When Size Actually Matters - Optimizing Images for Web and Performance
What's the BIG Deal?
It's no secret that Google is a total size queen when it comes to images on your website; however, bigger is far from better. And let's face it - the LAST thing you want is for Google to hate your website because of a few large files. Optimizing Images for Web and Performance is super-duper important when maintaining/updating your website. If left un-optimized, you can hurt your chances of getting your photos to rank on Google and other image search engines. Not to mention, large image files will also slow down your website, which will result in a less than awesome user experience.
So before uploading fancy new product photos, gallery highlights or your latest headshots to your website - stop, drop, and optimize your images FIRST. Image compression/optimization is one of the simplest website maintenance tasks that can significantly improve user experience, SEO, and your overall web performance. Let's dive into how you can prevent Google (and potential customers) from hating your website.
What Does it Mean to Optimize Images for the Web?
Image optimization is when you decrease the file size of your images as much as possible so that your page load times remain low. There's a slight catch, though. Decreasing file size can reduce the quality of your images, leaving you with an 8-bit aesthetic that doesn't look so hot in 2021. Luckily, there are several ways to reduce an image size that will improve your website performance without compromising the quality of your visuals. Let's look at how you can format your images (without making them ugly) and reap all the fringe benefits of image optimization, including:
Improved page load speeds.
Improved SEO ranking.
Faster backups of your site content.
Lower bandwidth use.
How to Optimize Your Images for Web and Performance
Your mission (if you chose to accept it) is to format your images, so they are the smallest file size possible with the best possible quality. So how do you accomplish this? There are a few ways to perform almost all of these optimizations in just a few steps. The two primary things to consider are the file format and the compression type/method. By choosing the right combination of file formatting and compression type, you can quickly reduce your image size by as much as five times. Typically formatting and compression type is done in a tool like Adobe Photoshop or Affinity Photo; however, if you don't have access to these programs - don't sweat it. We'll share some alternatives you can try!
1) Choosing the Right File Format
File formats can make a difference, so before modifying your images, make sure you've selected the best file type. The file type variations you can use are:
PNG (Portable Graphics Format) – this file type produces higher quality images and results in larger file sizes.
JPEG (Joint Photographic Experts Group) – with this file type, you can manually adjust the quality level to find a good balance of quality and file size.
GIF (Graphics Interchange Format) – this particular file type only uses 256 colours; however, it's the best choice for animated images.
SVG (Scalable Vector Graphics) - a graphic designer's dream file type! An SVG file is a scalable vector format that Google indexes seamlessly - so you don't need to worry about SEO! They are also traditionally (but not always) smaller in file size than JPGs and PNGs, which means faster load times.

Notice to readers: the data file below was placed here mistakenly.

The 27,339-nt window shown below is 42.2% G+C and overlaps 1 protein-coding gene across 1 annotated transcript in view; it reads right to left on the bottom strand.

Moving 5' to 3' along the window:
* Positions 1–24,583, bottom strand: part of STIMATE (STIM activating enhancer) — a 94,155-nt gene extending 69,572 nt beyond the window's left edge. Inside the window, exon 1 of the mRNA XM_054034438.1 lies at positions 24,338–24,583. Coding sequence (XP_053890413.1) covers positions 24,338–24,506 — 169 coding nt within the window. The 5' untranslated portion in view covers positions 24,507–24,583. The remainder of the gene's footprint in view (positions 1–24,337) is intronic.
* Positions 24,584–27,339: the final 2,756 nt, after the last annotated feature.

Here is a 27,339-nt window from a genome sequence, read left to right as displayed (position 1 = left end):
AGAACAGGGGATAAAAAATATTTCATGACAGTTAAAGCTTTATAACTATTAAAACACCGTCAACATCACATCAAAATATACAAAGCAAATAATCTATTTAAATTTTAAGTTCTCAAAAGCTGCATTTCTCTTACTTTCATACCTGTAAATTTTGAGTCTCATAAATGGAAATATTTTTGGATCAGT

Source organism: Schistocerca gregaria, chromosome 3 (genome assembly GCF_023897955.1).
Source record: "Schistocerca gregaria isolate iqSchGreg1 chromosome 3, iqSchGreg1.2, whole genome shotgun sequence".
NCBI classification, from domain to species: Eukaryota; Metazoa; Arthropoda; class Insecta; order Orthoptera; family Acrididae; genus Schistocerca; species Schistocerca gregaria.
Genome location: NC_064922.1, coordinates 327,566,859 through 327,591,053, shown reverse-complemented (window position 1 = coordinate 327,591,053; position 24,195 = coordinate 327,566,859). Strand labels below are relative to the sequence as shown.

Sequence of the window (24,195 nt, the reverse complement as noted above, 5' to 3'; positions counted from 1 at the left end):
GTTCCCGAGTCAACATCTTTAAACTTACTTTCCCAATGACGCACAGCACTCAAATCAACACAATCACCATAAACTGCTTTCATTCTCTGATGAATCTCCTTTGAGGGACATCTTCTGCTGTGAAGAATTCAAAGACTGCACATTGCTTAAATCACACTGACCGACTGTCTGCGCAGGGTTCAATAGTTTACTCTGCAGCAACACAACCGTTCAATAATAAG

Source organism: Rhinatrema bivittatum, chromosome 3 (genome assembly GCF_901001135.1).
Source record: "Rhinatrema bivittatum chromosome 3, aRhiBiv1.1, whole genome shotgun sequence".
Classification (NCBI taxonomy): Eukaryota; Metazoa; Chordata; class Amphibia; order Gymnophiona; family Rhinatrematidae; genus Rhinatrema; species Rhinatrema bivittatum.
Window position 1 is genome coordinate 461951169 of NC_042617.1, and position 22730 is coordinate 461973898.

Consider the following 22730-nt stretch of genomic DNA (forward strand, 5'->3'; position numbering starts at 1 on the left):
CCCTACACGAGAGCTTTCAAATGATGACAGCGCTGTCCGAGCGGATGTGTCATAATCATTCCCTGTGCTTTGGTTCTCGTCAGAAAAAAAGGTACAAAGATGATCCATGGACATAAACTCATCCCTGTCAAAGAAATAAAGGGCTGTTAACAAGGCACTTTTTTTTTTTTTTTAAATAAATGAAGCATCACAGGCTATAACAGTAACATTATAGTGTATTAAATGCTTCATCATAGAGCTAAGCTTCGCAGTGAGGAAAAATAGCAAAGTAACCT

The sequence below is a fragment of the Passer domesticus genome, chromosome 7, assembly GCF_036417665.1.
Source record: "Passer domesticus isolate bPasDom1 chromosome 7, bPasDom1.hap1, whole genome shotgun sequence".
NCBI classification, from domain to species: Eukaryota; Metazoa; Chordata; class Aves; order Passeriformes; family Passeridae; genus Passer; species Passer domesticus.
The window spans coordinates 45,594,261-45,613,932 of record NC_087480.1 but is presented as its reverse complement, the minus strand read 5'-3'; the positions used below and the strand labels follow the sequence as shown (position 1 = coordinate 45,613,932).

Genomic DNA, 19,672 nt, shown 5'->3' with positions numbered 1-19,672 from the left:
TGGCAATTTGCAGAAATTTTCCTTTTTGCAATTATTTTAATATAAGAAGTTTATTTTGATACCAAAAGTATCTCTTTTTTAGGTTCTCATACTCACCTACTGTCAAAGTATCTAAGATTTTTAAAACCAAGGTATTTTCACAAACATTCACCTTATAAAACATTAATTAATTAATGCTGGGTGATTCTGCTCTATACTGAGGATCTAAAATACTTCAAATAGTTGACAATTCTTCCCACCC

There are other formats; however, PNG, JPEG, GIF, and SVG are universally supported by all browsers. For images with lots of colours, ideally, you should use JPEG or JPG. For simpler pictures that aren't colour sensitive, stick to PNG.
2) Compression Types/Methods - Lossy VS Lossless
Lossy Compression will eliminate some of the data within your image, meaning you might see a reduction in image quality (or what some would refer to as pixelated). Proceed with caution when using Lossy Compression because you cannot reverse this process. The most significant benefit of this method is that you can significantly reduce your file size. Both JPEGs and GIFs are considered Lossy image formats. Want to appease Google? Stick with this compression method.
Lossless Compression won't reduce the quality of your image, unlike its Lossy counterpart. This method strips away unnecessary metadata from a photo, reducing file size, but not by much. RAW, GIF, PNG, and BMP are considered Lossless image formats. This method is best for those who can't afford any quality loss - like photographers, food bloggers, and models who rely on pixel-perfect images to make a living.
Which Compression Type Should I Use?
It's good to experiment with compression techniques to see what works best for each image/format. With that said, we typically recommend using Lossy Compression to appease the Googs, and because you can easily compress an image between 70-90% without much loss in quality. If your image editing tools have the option, make sure to save/export your images for the web. This export option will result in decent quality adjustments with optimal Compression.
Tools and Programs for Image Optimization
There are many tools and programs to help with your image optimization - both premium and free! Some offer the means to perform your own optimizations, and others do the work for you with the click of a button (or two). Here is a list of tools and programs to check out:
Size Matters - Always